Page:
Check out his list in the pages ahead!
You might have seen horrifically trippy images flooding your newsfeeds on social media over the last few weeks thanks to dreamdeeply.com tinkering with some mad science out of Google HQ.
Do computers dream? Of course they do. Have you ever wondered how that might look? Thanks to Google Deep Dream that just went open source, we can all now use our own photos and see for ourselves. Have fun!
With dreams involved naturally turned to the most sinister of sandmen, Freddy Krueger, to see if his slumber world distortions could be abstracted to cause even more nightmares. Grab a coffee and take a look at the results below.
After last week’s major character death, it shouldn’t come as a surprise that “Aftermath” slowed things down a bit and allowed the characters to actually deal with a good friend’s death. Scream has been criticized for having unlikable characters, and “Aftermath” was a step forward in making some previously unlikable characters (Brooke) somewhat relatable. Unfortunately, it didn’t work for all of the characters (Jake and Will, again), so the episode was sort of a mixed bag.
“Aftermath” marks the first episode of Scream where no one was killed off. This isn’t necessarily a bad thing, as it means that we do get to spend more time with these characters. The downside of this is that there wasn’t a lot of suspense to the episode. The teen soap opera feel was in full effect this week. It was an exposition-heavy episode that slowly built the mythology of the series and gave us some insight into the Brandon James story. It was nice to get an explanation on the masks design as well (it was used to protect Brandon’s face after his facial surgeries).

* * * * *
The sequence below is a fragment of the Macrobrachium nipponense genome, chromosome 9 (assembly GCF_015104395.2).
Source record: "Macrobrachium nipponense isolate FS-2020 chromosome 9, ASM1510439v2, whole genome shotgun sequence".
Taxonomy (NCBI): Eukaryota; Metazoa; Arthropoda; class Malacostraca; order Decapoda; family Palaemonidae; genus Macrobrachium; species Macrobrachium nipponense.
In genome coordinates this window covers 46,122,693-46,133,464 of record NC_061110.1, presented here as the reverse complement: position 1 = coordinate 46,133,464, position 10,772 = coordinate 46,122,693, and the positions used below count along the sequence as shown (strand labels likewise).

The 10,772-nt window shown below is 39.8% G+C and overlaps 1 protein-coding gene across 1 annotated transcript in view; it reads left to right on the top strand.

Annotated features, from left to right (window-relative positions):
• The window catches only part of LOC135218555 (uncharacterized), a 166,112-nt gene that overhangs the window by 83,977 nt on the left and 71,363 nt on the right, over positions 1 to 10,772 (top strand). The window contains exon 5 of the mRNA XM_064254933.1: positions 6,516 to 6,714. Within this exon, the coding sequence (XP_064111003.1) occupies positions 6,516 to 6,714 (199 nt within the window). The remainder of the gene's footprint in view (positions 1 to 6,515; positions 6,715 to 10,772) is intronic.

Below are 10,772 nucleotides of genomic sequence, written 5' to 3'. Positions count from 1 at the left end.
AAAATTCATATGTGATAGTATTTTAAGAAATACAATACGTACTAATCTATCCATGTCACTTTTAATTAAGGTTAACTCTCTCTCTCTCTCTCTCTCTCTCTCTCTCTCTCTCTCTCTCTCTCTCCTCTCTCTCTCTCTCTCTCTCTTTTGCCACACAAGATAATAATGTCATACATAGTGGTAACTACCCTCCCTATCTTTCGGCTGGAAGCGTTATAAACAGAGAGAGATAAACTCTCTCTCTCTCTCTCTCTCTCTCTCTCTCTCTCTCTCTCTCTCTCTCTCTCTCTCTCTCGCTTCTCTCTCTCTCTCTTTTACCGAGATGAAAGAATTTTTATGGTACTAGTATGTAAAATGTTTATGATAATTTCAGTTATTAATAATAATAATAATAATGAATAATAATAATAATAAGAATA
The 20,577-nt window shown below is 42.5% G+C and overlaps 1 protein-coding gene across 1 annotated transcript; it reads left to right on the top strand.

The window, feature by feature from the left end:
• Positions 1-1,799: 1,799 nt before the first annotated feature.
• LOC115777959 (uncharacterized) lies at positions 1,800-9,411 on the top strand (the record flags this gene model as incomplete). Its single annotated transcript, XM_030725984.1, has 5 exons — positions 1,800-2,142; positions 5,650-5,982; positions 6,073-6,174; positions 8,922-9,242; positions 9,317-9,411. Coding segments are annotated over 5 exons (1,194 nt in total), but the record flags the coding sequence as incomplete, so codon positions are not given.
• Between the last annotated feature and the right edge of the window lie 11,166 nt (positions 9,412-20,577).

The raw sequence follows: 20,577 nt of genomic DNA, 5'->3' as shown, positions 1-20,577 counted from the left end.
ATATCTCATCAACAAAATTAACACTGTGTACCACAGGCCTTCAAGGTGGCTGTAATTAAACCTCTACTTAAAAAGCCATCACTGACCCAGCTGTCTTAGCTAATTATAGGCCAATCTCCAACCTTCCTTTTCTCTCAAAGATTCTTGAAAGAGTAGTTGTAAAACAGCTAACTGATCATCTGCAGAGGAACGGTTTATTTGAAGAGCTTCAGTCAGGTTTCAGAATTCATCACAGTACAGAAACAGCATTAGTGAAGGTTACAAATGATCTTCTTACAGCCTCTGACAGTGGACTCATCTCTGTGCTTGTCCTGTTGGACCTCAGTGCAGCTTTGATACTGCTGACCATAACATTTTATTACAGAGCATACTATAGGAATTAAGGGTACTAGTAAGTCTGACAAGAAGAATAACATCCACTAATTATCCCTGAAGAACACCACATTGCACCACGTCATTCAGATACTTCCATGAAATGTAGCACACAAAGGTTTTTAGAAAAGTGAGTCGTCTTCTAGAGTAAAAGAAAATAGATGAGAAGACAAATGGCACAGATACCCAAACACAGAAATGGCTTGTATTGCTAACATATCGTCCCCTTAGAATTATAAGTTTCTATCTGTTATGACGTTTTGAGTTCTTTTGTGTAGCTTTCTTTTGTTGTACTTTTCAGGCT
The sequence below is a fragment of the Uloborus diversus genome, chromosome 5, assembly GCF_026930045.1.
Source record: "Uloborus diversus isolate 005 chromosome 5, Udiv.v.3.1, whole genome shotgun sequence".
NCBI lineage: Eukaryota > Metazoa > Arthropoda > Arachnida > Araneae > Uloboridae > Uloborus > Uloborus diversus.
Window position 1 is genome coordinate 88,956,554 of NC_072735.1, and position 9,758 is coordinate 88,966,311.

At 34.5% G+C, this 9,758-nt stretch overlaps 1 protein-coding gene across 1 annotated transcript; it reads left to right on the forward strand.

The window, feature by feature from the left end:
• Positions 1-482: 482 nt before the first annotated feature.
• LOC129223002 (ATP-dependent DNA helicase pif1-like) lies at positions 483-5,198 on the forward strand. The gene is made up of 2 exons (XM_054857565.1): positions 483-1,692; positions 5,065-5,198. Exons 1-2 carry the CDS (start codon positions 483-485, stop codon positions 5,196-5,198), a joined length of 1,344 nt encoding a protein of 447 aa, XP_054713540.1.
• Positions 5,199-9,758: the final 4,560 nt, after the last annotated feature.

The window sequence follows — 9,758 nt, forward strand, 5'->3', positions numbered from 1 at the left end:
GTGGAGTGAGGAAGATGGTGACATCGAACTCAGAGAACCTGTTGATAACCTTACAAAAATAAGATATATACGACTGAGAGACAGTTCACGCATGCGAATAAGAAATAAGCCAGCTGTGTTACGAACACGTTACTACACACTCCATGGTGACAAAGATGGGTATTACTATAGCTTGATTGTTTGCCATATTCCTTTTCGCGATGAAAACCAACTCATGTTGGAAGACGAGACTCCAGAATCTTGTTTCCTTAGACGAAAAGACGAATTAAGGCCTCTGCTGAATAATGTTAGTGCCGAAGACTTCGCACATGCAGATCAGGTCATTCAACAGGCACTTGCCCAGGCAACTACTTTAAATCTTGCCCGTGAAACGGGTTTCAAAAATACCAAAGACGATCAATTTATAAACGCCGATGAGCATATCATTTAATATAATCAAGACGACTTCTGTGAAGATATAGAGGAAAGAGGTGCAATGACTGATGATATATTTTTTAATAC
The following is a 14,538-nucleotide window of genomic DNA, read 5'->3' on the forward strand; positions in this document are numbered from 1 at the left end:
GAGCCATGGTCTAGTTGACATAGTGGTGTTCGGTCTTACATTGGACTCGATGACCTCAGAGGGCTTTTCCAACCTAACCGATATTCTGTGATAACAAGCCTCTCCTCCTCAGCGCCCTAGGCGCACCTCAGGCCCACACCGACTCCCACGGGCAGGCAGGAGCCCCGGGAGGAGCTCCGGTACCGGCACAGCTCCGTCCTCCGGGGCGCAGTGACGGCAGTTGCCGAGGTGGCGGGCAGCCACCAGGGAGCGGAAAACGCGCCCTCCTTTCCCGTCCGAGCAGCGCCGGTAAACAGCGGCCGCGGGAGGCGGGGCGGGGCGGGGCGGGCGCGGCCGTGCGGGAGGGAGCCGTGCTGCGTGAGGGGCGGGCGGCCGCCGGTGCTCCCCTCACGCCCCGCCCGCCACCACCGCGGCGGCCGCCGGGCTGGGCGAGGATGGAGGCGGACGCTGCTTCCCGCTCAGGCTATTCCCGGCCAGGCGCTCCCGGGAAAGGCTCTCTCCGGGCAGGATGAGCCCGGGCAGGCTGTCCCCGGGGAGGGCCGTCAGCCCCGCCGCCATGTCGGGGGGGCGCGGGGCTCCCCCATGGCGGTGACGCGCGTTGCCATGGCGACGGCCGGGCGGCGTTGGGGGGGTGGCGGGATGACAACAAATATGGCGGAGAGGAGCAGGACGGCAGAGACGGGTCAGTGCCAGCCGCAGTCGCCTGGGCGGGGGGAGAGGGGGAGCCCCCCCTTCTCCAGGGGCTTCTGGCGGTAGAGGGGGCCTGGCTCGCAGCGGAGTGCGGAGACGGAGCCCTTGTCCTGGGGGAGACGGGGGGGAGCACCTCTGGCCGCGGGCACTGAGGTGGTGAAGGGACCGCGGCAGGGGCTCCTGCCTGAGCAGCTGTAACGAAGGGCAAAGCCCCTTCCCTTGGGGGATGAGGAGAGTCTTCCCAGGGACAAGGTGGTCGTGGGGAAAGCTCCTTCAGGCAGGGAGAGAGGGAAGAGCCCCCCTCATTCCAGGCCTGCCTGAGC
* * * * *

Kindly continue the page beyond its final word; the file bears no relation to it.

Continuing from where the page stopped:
I want to take a moment to talk about Brooke. Based on the comments over the previous weeks, many people seem to loathe her. I can kind of understand this, as she has been portrayed as a selfish bitch. This episode is pushing her into “misunderstood and damaged” selfish bitch territory, which is kind of predictable, but if it gets more people on her side then I’m all for it. It was nice to see that Brooke wasn’t a robot and actually felt something over Riley’s death. Her breakdown was something we didn’t see when Nina died (though to be fair, no one really seemed to care when Nina died), and it was important to instill some humanity in her. You can see the series gears at work to make Brooke a likable character. I suspect it will be some time before we see her get killed off, especially since a blackmailing subplot with her dad just came up.
The less said about this subplot this better, as it is undoubtedly the weakest part of the episode. I have no doubt that will and Jake are behind the blackmailing, which makes it even less interesting. Why is Brooke’s dad even getting his own subplot? It seems counterproductive to take more screen time away from the central cast of characters, so we will just have to see how it pans out in future episodes, but my hopes are not high.
Faring slightly better is Piper, who gets a bit more to do this week, albeit not much. Her screen time is mostly devoted to her eavesdropping on other characters. She does get some interation with Emma (and shows some brains when she tells Emma that she can tell the police aren’t confident), but other than that nothing really happens with Ms. Shay. With only six episodes left this season, Scream would be smart to start giving her more to do.